Nobody knows exactly how Mel Tucker is going to defend Jordy Nelson on Sunday night at Lambeau Field, but Bears fans have to love safety Ryan Mundy’s game plan.
“He’s definitely a home-run threat,” Mundy said of the Packers’ leading receiver. “We’ll just have to do our job in the secondary of making sure that we’re physical with him, get our hands on him and try to disrupt his routes.”
You could almost feel the collective nod from frustrated Bears fans at Ryan’s proposed strategy against Nelson, who has a knack for getting open against most teams, but especially against the Bears in Mel Tucker’s defense.
In Week 17 at Soldier Field last season, Nelson had 10 receptions for 161 yards in the Packers’ 33-28 victory that clinched the NFC North title. In Week 4 this season at Soldier Field, Nelson had 10 catches for 108 yards and two touchdowns in the Packers’ 38-17 victory.
So in two games with Rodgers at quarterback against Tucker’s defense, the third-round 2008 draft pick from Kansas State has 20 receptions for 269 yards and two touchdowns. That’s a pace for 160 receptions, 2,152 yards and 16 touchdowns for a full season.
And even when Rodgers was injured and missed the final three quarters against the Bears at Lambeau Field last season, Rodgers’ lone completion that night was to Nelson — who found a seam with not a Bear defender near him for a 27-yard gain. Who knows how long that night could have been had Shea McClellin not sacked Rodgers, breaking his collarbone? As it was, even with Seneca Wallace at quarterback, Nelson had four receptions for 67 yards in the Bears’ 27-20 victory.
Let the record show that Jordy Nelson is one of the best receivers in the NFL. He’s ninth in receptions (50) and eighth in yards (737) with six touchdowns this season. At 6-3, 215, he’s got an enviable combination of size, speed — he was a state-champion sprinter in high school — and football toughness and competitive savvy you can’t teach. He’s a Vikings-killer, a Jets-killer, a Rams-killer, a Cowboys-killer and a Texans-killer, too.
And the Bears strategy against him limits his big plays. The week after he caught 10 balls against the Bears this season, he only caught one against the Vikings — but it was a 66-yard touchdown that helped spark a 42-10 rout.
Nelson, in fact, has more touchdown catches of 50-plus yards (12) since 2010 than anybody in the NFL. But in the last two seasons, Nelson’s longest reception against the Bears is 34 yards. He’s had eight longer plays against the rest of the league in that span — including 80 yards against the Jets, 76 and 66 against the Vikings, 64 against the Ravens and 59 against the Panthers. Press coverage not only is easier said than done, but comes with its own risks.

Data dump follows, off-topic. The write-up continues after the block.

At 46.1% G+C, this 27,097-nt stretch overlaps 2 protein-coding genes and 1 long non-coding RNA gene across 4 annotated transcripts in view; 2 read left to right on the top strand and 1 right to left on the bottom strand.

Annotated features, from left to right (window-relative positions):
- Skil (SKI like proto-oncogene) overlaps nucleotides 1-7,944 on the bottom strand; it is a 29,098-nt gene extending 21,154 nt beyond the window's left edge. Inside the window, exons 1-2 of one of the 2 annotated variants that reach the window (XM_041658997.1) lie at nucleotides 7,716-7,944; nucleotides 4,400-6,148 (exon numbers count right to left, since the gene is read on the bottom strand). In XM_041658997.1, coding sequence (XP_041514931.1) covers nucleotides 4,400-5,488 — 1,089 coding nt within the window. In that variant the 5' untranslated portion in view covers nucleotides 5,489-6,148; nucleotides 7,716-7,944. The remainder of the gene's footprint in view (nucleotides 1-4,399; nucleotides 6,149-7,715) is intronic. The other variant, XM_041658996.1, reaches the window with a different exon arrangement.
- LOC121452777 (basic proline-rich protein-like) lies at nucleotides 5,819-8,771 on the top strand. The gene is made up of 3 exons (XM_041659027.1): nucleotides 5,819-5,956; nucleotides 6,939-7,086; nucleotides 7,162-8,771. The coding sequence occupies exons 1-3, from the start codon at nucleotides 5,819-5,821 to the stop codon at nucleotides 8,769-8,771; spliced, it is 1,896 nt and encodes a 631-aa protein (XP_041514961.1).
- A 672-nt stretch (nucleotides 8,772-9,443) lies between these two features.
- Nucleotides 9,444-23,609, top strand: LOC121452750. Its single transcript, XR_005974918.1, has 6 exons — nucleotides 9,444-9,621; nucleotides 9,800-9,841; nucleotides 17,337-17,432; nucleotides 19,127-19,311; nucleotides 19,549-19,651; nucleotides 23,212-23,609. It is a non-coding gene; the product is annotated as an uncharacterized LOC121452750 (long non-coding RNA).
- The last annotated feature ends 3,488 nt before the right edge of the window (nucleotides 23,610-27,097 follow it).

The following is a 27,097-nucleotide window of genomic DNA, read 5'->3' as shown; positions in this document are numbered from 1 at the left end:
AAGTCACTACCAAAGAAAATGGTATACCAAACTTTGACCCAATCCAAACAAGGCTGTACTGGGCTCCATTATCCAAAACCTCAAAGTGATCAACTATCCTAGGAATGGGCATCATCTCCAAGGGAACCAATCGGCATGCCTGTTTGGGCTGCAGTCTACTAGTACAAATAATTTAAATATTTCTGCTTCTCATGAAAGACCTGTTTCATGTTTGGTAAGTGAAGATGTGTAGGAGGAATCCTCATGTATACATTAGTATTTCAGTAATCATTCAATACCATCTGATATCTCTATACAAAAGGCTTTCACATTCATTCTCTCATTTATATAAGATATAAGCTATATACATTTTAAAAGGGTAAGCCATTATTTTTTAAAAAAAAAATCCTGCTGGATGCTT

“It’s not just what the [defensive backs] are doing,” coach Marc Trestman said. “It’s complementing that with the pass rush that can force the quarterback to get rid of the ball quicker so we don’t have to hold up so long. That’s the give-and-take of playing zone or man and mixing it up to create some disruption with footwork [and] decision-making.”
Whatever, the Bears have to come up with something different, because what they’re doing with Nelson isn’t working. In the last two Bears-Packers games, 16-of-20 pass plays to Nelson have gone for first downs, including six third-down conversions and one fourth-and-1 conversion.
The gripe with Tuckers’ defense is that it appears to be too easy to prepare for. Even when the Bears switch things up, they don’t seem to disguise anything very well. If the defensive line wins the battle — which could happen Sunday night with Jared Allen and Jeremiah Ratliff healthy and the Packers’ offensive line banged up — the Bears are good. If not, Jordy Nelson or Rob Gronkowski finds a seam and great quarterbacks too easily find that magical rhythm that makes them nearly impossible to stop.
The first game against the Packers was a defensive nightmare — the Bears never forced the Packers to punt and allowed five touchdowns and a field goal on seven possessions. Tucker said he would make adjustments. Adding Allen and Ratliff is a good start. If that alone doesn’t make the difference, the challenge for Tucker will be to come up with something — anything — to slow down Rodgers, Nelson and the Packers offense.
“We’ll try everything,” Tucker said when asked about defending Nelson. “We’ve got to be more physical, play faster and need better execution. All of the above.”